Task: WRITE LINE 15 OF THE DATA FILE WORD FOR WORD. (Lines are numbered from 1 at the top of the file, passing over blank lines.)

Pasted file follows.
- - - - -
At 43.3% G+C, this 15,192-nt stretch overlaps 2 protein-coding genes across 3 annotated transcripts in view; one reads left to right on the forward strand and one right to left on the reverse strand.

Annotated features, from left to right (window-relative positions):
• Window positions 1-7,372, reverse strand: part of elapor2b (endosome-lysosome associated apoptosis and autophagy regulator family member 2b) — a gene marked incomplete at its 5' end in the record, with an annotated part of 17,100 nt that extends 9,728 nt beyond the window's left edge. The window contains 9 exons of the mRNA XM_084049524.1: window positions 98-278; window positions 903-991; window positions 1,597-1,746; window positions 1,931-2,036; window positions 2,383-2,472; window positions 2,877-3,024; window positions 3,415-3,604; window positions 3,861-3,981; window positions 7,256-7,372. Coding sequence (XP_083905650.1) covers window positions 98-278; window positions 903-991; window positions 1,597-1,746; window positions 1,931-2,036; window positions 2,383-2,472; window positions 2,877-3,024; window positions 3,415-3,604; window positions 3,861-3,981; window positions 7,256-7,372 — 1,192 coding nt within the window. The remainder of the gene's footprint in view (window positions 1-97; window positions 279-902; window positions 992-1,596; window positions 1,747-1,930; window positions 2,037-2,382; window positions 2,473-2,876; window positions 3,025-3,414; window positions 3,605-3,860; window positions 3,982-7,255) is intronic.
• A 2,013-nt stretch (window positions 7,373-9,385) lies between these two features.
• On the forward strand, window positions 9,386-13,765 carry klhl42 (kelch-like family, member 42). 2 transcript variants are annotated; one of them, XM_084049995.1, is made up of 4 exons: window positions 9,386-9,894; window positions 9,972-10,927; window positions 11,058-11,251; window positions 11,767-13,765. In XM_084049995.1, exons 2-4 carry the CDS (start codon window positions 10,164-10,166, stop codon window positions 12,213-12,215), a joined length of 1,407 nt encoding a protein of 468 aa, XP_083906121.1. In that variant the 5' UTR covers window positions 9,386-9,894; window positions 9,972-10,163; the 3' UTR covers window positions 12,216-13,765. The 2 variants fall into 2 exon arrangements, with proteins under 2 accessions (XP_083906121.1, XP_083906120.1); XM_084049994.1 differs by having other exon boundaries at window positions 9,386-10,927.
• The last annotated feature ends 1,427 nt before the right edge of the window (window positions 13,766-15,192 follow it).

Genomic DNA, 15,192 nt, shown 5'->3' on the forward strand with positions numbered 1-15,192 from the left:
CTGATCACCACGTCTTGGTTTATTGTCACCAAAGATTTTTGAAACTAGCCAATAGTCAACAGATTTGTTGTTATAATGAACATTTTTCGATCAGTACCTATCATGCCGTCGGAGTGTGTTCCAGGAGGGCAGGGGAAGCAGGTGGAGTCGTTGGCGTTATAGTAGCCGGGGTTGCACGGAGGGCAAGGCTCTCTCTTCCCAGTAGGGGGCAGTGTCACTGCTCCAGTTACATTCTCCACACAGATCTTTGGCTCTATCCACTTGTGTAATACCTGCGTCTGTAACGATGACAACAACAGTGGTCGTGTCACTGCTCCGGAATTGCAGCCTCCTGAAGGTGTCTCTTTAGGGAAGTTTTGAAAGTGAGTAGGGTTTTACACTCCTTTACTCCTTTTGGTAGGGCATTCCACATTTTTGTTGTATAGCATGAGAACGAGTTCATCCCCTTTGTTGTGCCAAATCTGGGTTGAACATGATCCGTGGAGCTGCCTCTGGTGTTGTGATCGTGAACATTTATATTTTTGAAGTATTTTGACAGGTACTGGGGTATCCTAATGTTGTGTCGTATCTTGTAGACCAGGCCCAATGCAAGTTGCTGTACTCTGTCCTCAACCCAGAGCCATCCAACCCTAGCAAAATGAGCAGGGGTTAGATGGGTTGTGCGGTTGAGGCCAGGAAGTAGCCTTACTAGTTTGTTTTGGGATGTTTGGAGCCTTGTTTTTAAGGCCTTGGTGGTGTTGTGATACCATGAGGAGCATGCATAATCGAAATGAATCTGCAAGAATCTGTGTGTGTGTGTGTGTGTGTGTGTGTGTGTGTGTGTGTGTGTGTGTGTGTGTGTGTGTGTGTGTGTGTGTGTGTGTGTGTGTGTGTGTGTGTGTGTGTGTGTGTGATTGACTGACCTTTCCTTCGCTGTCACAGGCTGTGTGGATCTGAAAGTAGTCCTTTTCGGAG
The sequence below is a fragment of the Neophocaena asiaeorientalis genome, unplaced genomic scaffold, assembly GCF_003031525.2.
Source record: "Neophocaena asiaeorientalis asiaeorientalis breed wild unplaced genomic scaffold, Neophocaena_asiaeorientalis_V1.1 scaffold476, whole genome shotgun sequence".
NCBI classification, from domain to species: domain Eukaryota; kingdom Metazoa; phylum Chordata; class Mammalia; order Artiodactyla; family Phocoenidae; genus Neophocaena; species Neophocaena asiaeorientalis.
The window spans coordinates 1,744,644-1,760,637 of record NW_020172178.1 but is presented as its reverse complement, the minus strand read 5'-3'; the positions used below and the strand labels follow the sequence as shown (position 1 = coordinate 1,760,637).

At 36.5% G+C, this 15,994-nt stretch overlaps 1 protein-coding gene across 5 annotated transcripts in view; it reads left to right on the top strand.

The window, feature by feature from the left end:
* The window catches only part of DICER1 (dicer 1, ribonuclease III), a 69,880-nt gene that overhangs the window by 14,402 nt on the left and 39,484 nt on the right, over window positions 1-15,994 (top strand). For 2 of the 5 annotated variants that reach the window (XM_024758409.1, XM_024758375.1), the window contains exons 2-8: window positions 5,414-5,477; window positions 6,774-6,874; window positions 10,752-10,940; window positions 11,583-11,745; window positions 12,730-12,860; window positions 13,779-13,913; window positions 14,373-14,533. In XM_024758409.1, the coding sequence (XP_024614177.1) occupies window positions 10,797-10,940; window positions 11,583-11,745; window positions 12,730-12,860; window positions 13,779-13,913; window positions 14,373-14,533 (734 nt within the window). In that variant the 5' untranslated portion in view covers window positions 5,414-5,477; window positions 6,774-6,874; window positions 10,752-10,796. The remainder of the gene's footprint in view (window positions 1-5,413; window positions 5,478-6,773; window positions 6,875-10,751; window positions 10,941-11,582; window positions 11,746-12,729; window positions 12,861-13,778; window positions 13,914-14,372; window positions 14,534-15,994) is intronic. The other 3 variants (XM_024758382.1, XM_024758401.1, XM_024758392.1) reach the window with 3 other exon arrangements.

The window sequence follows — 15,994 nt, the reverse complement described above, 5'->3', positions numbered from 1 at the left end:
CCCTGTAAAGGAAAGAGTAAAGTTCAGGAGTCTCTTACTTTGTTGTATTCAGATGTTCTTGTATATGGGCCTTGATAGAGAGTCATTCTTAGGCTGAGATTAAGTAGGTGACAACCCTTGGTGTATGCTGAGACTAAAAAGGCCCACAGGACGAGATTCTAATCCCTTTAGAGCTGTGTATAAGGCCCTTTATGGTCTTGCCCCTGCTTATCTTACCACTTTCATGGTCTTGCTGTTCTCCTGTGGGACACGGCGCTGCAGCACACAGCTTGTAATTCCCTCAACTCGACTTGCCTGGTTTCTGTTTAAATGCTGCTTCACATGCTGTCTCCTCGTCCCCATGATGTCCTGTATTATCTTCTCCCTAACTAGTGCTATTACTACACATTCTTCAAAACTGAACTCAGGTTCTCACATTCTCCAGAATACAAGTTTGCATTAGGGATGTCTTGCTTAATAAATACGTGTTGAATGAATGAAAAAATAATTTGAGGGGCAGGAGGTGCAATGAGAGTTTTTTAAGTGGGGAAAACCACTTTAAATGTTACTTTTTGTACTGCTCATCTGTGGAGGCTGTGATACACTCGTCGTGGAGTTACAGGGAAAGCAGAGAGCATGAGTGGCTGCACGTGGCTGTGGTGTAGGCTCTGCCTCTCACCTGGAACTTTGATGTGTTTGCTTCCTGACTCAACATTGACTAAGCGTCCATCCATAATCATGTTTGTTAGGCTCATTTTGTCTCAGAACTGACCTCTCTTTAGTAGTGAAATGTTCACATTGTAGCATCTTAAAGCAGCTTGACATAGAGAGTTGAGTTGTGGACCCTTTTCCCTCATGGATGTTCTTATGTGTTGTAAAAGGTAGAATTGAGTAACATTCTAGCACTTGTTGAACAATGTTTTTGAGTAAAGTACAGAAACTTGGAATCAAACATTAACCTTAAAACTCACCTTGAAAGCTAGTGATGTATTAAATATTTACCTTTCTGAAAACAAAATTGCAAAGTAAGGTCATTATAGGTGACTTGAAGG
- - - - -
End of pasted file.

* The window catches only part of DICER1 (dicer 1, ribonuclease III), a 69,880-nt gene that overhangs the window by 14,402 nt on the left and 39,484 nt on the right, over window positions 1-15,994 (top strand). For 2 of the 5 annotated variants that reach the window (XM_024758409.1, XM_024758375.1), the window contains exons 2-8: window positions 5,414-5,477; window positions 6,774-6,874; window positions 10,752-10,940; window positions 11,583-11,745; window positions 12,730-12,860; window positions 13,779-13,913; window positions 14,373-14,533. In XM_024758409.1, the coding sequence (XP_024614177.1) occupies window positions 10,797-10,940; window positions 11,583-11,745; window positions 12,730-12,860; window positions 13,779-13,913; window positions 14,373-14,533 (734 nt within the window). In that variant the 5' untranslated portion in view covers window positions 5,414-5,477; window positions 6,774-6,874; window positions 10,752-10,796. The remainder of the gene's footprint in view (window positions 1-5,413; window positions 5,478-6,773; window positions 6,875-10,751; window positions 10,941-11,582; window positions 11,746-12,729; window positions 12,861-13,778; window positions 13,914-14,372; window positions 14,534-15,994) is intronic. The other 3 variants (XM_024758382.1, XM_024758401.1, XM_024758392.1) reach the window with 3 other exon arrangements.